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Intervention in Family Settings

In many cases, families of mentally ill people exhibit AED patterns in which mental dysfunction develops into a dependence-accommodation cycle. 55-year-old parents may try to shield their paranoid 24-year-old son from painful exposure to the menacing world “out there”. 60-year-old parents may tread very carefully so as not to upset a precariously balanced 30-year-old daughter suffering from bipolar disorder. 45-year-old parents may help a 19-year-old suffering from acute OCD maintain a sterile bedroom. For as long as the IP remains nested within the “family shell,” AED stays in the family. Once the IP is admitted to a psychiatric institution and non-familial caretakers are introduced, this “bilateral” dependence accommodation transforms into a complex trilateral one between the psychiatric staff, patient, and family. In many cases upon admission, the family and patient—while still engaged in their AED relationships—develop an encumbering emotional dependence on the staff that is demanding, complaining, clinging, and blaming.

From a psychiatric standpoint, Entitled Dependence has been termed the  “dark undercurrent” that permeates patient-family and staff relations; it is bothersome, all-present, but clinically unaccountable. How can NVR-based parent and staff training help improve the effectiveness of individual psychiatric treatment during hospitalization? How can it create the much needed continuity between pre- and post-discharge settings?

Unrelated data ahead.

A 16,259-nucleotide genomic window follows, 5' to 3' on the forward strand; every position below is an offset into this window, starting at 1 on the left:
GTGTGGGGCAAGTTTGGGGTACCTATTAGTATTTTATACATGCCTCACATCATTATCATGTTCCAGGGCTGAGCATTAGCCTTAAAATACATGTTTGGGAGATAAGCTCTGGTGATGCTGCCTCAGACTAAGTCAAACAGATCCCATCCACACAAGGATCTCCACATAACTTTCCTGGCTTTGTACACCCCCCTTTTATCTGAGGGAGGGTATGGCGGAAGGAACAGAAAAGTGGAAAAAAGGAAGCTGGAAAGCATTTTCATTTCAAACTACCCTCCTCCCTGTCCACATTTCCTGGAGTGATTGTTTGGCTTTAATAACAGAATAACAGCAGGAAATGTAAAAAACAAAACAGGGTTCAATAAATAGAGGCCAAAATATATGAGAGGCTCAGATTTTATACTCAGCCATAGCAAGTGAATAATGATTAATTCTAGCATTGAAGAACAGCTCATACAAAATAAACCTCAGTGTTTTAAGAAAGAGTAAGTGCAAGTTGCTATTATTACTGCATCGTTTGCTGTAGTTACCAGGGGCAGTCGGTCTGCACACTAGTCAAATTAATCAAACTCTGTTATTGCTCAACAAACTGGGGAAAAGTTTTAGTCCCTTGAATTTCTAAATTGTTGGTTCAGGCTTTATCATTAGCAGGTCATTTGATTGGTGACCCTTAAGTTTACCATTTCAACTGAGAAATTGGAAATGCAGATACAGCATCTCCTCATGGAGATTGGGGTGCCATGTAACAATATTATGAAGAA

Given proper staff training, psychiatric hospitalization in cases of AED can be used to improve the individual patient’s condition as well as that of the entire family-patient-staff interaction triad, both before and after discharge.

Our psychiatric ward interventions aim for the following goals:

  • Train staff to deal with patient and family entitlement and dependence, and learn to include it systematically in their therapeutic planning and action.

  • During hospitalization, train staff to support the patient as they teach families how to de-accommodate their adult child.

  • Prepare families to continue de-accommodation after patient discharge.

  • After discharge, help preserve the de-accommodated family interaction achieved during hospitalization by following up and continuing parent training.

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